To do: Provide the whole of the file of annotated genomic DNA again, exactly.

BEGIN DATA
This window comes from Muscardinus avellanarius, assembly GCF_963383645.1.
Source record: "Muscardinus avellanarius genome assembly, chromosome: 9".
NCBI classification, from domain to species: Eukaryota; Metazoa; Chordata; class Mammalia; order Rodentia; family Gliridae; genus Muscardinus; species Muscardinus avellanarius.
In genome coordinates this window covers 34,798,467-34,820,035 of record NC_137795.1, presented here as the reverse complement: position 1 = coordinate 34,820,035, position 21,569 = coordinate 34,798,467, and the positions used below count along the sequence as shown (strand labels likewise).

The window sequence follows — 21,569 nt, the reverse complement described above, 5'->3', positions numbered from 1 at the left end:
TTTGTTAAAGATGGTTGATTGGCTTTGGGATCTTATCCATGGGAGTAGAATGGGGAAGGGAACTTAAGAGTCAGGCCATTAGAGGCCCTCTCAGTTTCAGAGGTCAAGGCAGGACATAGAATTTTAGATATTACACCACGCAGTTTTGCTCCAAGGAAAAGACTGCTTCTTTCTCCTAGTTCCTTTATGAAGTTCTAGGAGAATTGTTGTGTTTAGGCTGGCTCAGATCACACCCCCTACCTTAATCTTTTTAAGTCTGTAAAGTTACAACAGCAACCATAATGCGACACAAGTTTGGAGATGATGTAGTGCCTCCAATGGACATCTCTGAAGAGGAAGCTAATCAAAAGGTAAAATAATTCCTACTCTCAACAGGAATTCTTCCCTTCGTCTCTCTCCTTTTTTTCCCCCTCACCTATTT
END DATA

This window comes from Muscardinus avellanarius, assembly GCF_963383645.1.
Source record: "Muscardinus avellanarius genome assembly, chromosome: 9".
NCBI classification, from domain to species: Eukaryota; Metazoa; Chordata; class Mammalia; order Rodentia; family Gliridae; genus Muscardinus; species Muscardinus avellanarius.
In genome coordinates this window covers 34,798,467-34,820,035 of record NC_137795.1, presented here as the reverse complement: position 1 = coordinate 34,820,035, position 21,569 = coordinate 34,798,467, and the positions used below count along the sequence as shown (strand labels likewise).

The window sequence follows — 21,569 nt, the reverse complement described above, 5'->3', positions numbered from 1 at the left end:
TTTGTTAAAGATGGTTGATTGGCTTTGGGATCTTATCCATGGGAGTAGAATGGGGAAGGGAACTTAAGAGTCAGGCCATTAGAGGCCCTCTCAGTTTCAGAGGTCAAGGCAGGACATAGAATTTTAGATATTACACCACGCAGTTTTGCTCCAAGGAAAAGACTGCTTCTTTCTCCTAGTTCCTTTATGAAGTTCTAGGAGAATTGTTGTGTTTAGGCTGGCTCAGATCACACCCCCTACCTTAATCTTTTTAAGTCTGTAAAGTTACAACAGCAACCATAATGCGACACAAGTTTGGAGATGATGTAGTGCCTCCAATGGACATCTCTGAAGAGGAAGCTAATCAAAAGGTAAAATAATTCCTACTCTCAACAGGAATTCTTCCCTTCGTCTCTCTCCTTTTTTTCCCCCTCACCTATTT